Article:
Published daily by the Lowy Institute

Why Hillary Clinton still haunts Donald Trump

A political sideshow has cast a shadow over future policy discussion in America.

Books reflected in a teleprompter during a Hillary Clinton campaign rally in the 2016 election (Photo: Justin Sullivan/Getty)
Books reflected in a teleprompter during a Hillary Clinton campaign rally in the 2016 election (Photo: Justin Sullivan/Getty)
Published 24 Jan 2018   Follow @KateHarveston

Despite White House adviser Kellyanne Conway’s fearlessly fictitious claim that nobody in the Trump administration is still talking about Hillary Clinton, President Donald Trump himself has tweeted about his former campaign rival no fewer than 75 times since being inaugurated.

There is no shortage of unanswered questions about Trump after one year in the White House. But even alongside debate about his mental fitness and worry over his foreign financial entanglements, in some ways the American president’s obsession with Clinton is the most concerning.

Is the "Crooked Hillary" sobriquet more than a personal psychological hang-up for Trump, who detests losing, and actually part of a more cleverly devised narrative? Trump seems to dislike women, or at the very least has trouble relating to them. Hillary Clinton encapsulates this sensitive topic for him in one convenient target – one which, if he directs enough verbal abuse toward it, can always get a rise out of his core audience.

Yet the most constructive question to ask at this point is not whether, or to what extent, Trump is personally invested in the daily life of his erstwhile rival. Far more worrying is the long shadow this sideshow is beginning to cast on the future of policy discussion in America.

Psychological Affirmation or Political Gambit?

Trump’s fixation on Clinton is now caught in a feedback loop, having become a regular talking point and source of vexation among the mainstream media pundits. But how the Clinton obsession might be both an unhealthy distraction for Trump and serve as a political tool can be seen in the local politics unfolding in the state of Arizona.

There, former sheriff Joe Arpaio is campaigning to become a senator. Arpaio was the recipient of an eleventh-hour pardon by Trump after being convicted of practising racism in administratively and bureaucratically organised ways. Arpaio is now promising "proof" that President Obama’s birth certificate is a "fake".

This is a familiar narrative. Before and during the 2016 presidential campaign, Trump railed against what, in his view, was Obama’s illegitimate presidency. Trump effectively became the face of the so-called "birther" movement and now, whether accidentally or deliberately, Trump is passing that baton to a political coalition that stands a chance of out-surviving his own presidency.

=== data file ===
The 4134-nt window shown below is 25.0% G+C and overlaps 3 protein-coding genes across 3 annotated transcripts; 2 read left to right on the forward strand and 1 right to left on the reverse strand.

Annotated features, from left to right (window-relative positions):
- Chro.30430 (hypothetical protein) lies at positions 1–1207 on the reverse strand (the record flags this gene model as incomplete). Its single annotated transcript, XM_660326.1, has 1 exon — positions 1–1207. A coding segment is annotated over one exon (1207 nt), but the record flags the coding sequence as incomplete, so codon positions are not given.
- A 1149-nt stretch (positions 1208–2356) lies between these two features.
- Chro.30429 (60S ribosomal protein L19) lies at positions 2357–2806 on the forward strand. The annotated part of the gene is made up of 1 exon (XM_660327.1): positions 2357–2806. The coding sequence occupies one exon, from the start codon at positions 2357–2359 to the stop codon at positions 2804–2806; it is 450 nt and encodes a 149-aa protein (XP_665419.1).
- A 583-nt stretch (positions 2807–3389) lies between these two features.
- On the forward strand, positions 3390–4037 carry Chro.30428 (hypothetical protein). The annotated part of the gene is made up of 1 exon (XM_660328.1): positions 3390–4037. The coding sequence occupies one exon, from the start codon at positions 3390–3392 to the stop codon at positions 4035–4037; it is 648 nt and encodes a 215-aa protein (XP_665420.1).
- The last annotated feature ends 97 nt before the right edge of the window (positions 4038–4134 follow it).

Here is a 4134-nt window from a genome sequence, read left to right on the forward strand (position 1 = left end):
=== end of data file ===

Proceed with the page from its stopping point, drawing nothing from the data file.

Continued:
If Trump has an obsession with Hillary Clinton, it’s the same type of obsession the larger GOP exhibits toward most every prominent, liberal-minded person who has promised consequential change in government. Moreover, it’s the end result of a years-long pattern: the lurch of American politics toward sideshow and shock value. A great shift where policy itself appears to have vanished beneath the surface-level distractions of identity and adversarial politicking.

The Policy of No Policy

In this way, the president’s frequent rallying cries of Crooked Hillary – a refrain which still draws cheers when he addresses his crowds – is a far more pressing concern than whatever reservations people may have about his general mental health or which social-sexual morals he may have tread upon in private. These are simply more arguments for identity politics. What of policy?

On the Right and the Left in America, policy seems to have been replaced by personal attacks, recycled conspiracy theories – birtherism, echoes of the Cold War, and so on and vague promises of salvation from Democrats, Republicans and globalists.

The greater danger, by far, than Trump himself, then, is his style of governance, which is now empowering and inspiring men such as Arpaio, failed Alabama senate candidate Roy Moore, and others. These men wish to look backwards or to apply blame to rivals instead of setting out a vision for the future and how a healthier type of politics might look in America and beyond.

Punching Left and Right

Maybe Republican strategist Josh Holmes was correct when he said the Crooked Hillary schtick is little more than a "greatest hits" for a president with a rather paltry list of one-year accomplishments, according to a majority of polled Americans.

At the end of the day, however, the president’s and therefore America’s – continued obsession with Hillary Clinton doesn’t need a "why" when the "so what" is so much more important. The consequence of Trump’s impotent and superficial railing against his political rivals is that Middle America keeps squabbling with itself about personality politics while the bandits escape – as oligarchs in post-Soviet Russia once did – with America’s future held hostage and its government left in unidentifiable shambles.

Both sides do it: when the Right yells that Obama is a foreigner, the Left punches Right. When the Left implies that all Trump supporters are deplorable, the Right punches Left. There is a reason, after all, why the phrase "political theatre" exists.

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